Tuesday, October 30, 2012

New Low for South African Reporting on Chinese Immigrants

Here come the Chinese...
Kevin Bloom and Richard Poplak writing in the Daily Maverick, "Chinese shopkeeper cover story a new low for South African Journalism," deftly deconstruct the cover story in Noseweek, yet another piece of "yellow journalism" about Chinese immigration into southern Africa. Here's the lead for the Daily Maverick story, describing the Noseweek piece: "a humid conspiracy theory wrapped in the guise of journalism, and when it isn't racist and xenophobic, it's plain wrong."

One of the main themes of the Noseweek story is that the mom & pop Chinese shops one can easily find in many parts of South Africa are part of a giant plan, rendering them pieces of one huge "chain store". Anyone who has actually interviewed Chinese traders (as I and many others have, including Bloom and Poplak) would realize that this is so silly that it would be laughable if it wasn't deliberately intended to arouse xenophobic fears.

I'm really glad to see an uptick in the fact-checking coming from the continent. Wonder when we'll start seeing something similar coming out of China?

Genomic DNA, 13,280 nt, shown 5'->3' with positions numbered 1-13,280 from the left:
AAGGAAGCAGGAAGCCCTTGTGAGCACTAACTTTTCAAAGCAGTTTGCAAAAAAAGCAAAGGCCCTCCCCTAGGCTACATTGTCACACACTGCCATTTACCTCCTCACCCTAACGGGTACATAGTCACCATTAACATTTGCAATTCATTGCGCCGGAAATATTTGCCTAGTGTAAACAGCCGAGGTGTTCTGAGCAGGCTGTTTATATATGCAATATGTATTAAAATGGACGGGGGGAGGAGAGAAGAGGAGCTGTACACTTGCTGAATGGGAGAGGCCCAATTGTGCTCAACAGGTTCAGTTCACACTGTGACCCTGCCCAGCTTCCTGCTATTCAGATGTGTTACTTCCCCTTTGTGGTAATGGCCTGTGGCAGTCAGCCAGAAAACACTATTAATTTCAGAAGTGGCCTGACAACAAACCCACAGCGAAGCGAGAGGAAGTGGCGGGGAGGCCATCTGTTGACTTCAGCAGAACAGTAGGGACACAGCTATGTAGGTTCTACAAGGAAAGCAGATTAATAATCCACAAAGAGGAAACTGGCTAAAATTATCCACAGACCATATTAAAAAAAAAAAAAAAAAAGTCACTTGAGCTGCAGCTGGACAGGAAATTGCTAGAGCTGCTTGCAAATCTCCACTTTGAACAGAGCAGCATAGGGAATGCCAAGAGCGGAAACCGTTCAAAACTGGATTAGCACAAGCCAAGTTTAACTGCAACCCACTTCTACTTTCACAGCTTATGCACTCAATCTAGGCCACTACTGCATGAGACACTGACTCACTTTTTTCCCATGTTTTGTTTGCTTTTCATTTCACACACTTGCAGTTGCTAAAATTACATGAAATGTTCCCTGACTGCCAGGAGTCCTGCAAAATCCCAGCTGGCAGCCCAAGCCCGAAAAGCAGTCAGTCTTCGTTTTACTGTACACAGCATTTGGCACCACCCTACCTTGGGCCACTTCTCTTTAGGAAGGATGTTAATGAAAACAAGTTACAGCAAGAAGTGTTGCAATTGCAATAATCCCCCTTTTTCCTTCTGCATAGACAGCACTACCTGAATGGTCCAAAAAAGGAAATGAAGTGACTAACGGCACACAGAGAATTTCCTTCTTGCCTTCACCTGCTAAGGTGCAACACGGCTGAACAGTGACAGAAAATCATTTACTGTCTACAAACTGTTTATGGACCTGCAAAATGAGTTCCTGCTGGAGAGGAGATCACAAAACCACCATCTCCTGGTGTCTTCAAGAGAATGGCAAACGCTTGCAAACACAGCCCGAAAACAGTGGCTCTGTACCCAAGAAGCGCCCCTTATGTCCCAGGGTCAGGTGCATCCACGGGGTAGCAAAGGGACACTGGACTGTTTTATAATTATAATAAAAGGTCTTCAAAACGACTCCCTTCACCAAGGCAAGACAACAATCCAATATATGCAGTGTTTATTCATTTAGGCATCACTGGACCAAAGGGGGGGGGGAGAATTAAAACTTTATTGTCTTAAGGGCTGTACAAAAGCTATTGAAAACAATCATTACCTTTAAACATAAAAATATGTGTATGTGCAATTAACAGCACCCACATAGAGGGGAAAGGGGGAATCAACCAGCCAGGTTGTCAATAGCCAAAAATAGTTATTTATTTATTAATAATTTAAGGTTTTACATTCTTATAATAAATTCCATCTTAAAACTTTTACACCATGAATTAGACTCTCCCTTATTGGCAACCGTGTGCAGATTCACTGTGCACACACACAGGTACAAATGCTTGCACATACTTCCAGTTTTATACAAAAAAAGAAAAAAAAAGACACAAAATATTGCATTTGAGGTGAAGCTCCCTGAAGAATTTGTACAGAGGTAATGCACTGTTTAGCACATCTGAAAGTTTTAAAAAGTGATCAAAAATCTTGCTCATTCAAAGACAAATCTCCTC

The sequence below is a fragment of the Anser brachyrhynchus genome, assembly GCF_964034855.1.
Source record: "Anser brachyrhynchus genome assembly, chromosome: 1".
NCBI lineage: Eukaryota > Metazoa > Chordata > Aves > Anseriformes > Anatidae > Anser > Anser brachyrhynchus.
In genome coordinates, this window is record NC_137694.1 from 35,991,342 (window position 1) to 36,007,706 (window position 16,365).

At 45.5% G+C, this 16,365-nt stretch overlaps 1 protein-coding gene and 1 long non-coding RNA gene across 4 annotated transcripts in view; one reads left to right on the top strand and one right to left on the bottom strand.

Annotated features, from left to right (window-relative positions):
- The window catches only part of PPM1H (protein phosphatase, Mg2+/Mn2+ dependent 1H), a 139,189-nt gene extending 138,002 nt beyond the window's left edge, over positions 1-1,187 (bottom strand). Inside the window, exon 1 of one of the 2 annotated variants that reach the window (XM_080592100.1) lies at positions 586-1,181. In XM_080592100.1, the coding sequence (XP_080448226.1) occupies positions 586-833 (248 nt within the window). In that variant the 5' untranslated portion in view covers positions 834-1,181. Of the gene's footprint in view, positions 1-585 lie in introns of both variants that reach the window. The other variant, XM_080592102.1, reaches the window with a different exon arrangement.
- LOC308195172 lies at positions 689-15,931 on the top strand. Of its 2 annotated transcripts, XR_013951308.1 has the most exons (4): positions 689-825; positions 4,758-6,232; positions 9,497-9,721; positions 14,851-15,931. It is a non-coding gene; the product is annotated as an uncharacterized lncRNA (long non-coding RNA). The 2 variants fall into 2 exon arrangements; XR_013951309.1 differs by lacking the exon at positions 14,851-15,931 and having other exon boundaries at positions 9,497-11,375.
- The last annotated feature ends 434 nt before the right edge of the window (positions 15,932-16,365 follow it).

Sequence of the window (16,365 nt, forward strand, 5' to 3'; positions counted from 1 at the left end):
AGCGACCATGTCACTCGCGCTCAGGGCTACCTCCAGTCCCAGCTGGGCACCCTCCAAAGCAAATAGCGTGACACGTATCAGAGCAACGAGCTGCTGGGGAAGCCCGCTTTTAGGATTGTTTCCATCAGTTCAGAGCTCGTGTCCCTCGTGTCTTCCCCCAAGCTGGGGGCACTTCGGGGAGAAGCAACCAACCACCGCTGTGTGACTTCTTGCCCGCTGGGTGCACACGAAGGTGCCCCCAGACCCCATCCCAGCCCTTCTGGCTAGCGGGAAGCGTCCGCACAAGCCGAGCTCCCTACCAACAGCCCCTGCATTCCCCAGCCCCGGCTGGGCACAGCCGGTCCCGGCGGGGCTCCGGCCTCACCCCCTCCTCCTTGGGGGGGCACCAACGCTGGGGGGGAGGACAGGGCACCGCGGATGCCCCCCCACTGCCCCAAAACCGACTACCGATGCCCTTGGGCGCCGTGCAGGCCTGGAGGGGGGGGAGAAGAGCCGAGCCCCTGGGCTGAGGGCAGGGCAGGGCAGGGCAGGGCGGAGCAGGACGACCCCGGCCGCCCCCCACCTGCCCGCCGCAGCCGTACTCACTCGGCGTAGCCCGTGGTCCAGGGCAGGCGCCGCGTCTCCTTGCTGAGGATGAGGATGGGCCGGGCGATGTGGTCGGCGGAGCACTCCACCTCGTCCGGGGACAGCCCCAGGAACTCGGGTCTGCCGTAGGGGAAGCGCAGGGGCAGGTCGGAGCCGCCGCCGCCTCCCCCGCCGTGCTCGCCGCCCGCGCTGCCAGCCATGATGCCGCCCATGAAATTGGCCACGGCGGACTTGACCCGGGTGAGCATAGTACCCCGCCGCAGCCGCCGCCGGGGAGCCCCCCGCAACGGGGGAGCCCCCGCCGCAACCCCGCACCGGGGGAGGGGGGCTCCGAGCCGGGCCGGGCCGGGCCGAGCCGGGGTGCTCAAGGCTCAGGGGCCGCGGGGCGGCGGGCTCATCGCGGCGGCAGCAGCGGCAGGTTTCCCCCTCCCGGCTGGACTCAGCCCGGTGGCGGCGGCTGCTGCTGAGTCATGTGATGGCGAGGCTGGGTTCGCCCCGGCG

A hat tip to Sven Grimm at the Centre for Chinese Studies, Stellenbosch University.

Sunday, October 28, 2012

China to Build West African Coastal Highway?

In the mid-1980s, I traveled with a friend by bush plane, bush taxi, canoes, and by foot along the coast of Liberia from Monrovia to Abidjan in Cote d'Ivoire. Anyone going along that same route today would probably have to use the same means: there is no continuous coastal road around the bulge of West Africa. In many places (see map) there is no road at all, and one walks, and fords the brown rivers by ferry or canoe.

About five years ago, I listed to a Chinese bank official tell me that his bank wanted to build a road around the coast of West Africa. The colonialist never built it: such a road makes no sense for trade or grabbing natural resources. Output from mines or forests usually goes from the interior out to the closest port, not along the coast.  But it makes sense in terms of getting from A to B. Think of the great Highway One along the east coast of America (being inundated by Hurricane Sandy, as I write).

I never heard about this road plan again ... until tonight, when Google alerts brought me this story from Ventures' Oluwabusayo Sotunde:
China signed an agreement on infrastructural development and economic cooperation with the Economic Community of West African States (ECOWAS) on Thursday in Abuja, Nigeria. The pact which was signed by the Vice Minister, Ministry of Commerce of the People’s Republic of China, Li Jinzao, involves China building a [2000 km] trans-West African highway (which will go through nine states).